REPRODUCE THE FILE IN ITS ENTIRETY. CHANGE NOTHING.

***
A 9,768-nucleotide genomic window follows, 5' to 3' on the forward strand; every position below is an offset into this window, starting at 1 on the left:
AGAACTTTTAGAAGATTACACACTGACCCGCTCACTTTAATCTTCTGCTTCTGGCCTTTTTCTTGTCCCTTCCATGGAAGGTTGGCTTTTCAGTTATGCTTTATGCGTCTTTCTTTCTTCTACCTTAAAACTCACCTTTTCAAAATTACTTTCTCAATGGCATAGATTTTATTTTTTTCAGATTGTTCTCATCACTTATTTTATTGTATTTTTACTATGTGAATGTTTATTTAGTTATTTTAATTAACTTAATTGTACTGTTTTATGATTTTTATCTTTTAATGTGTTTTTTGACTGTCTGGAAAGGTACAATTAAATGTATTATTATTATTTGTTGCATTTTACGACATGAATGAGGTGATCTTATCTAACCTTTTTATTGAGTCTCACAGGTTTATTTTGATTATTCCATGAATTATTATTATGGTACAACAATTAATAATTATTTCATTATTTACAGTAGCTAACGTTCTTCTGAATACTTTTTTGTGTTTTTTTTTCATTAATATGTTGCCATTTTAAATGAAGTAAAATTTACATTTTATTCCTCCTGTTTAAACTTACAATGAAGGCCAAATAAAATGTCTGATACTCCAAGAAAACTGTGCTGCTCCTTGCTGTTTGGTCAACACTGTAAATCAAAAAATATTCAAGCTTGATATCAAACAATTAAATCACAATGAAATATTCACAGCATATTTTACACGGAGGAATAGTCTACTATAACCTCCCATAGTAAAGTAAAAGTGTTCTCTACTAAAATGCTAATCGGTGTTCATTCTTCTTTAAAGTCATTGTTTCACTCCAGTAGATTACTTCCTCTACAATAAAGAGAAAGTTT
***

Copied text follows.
A 9,768-nucleotide genomic window follows, 5' to 3' on the forward strand; every position below is an offset into this window, starting at 1 on the left:
AGAACTTTTAGAAGATTACACACTGACCCGCTCACTTTAATCTTCTGCTTCTGGCCTTTTTCTTGTCCCTTCCATGGAAGGTTGGCTTTTCAGTTATGCTTTATGCGTCTTTCTTTCTTCTACCTTAAAACTCACCTTTTCAAAATTACTTTCTCAATGGCATAGATTTTATTTTTTTCAGATTGTTCTCATCACTTATTTTATTGTATTTTTACTATGTGAATGTTTATTTAGTTATTTTAATTAACTTAATTGTACTGTTTTATGATTTTTATCTTTTAATGTGTTTTTTGACTGTCTGGAAAGGTACAATTAAATGTATTATTATTATTTGTTGCATTTTACGACATGAATGAGGTGATCTTATCTAACCTTTTTATTGAGTCTCACAGGTTTATTTTGATTATTCCATGAATTATTATTATGGTACAACAATTAATAATTATTTCATTATTTACAGTAGCTAACGTTCTTCTGAATACTTTTTTGTGTTTTTTTTTCATTAATATGTTGCCATTTTAAATGAAGTAAAATTTACATTTTATTCCTCCTGTTTAAACTTACAATGAAGGCCAAATAAAATGTCTGATACTCCAAGAAAACTGTGCTGCTCCTTGCTGTTTGGTCAACACTGTAAATCAAAAAATATTCAAGCTTGATATCAAACAATTAAATCACAATGAAATATTCACAGCATATTTTACACGGAGGAATAGTCTACTATAACCTCCCATAGTAAAGTAAAAGTGTTCTCTACTAAAATGCTAATCGGTGTTCATTCTTCTTTAAAGTCATTGTTTCACTCCAGTAGATTACTTCCTCTACAATAAAGAGAAAGTTT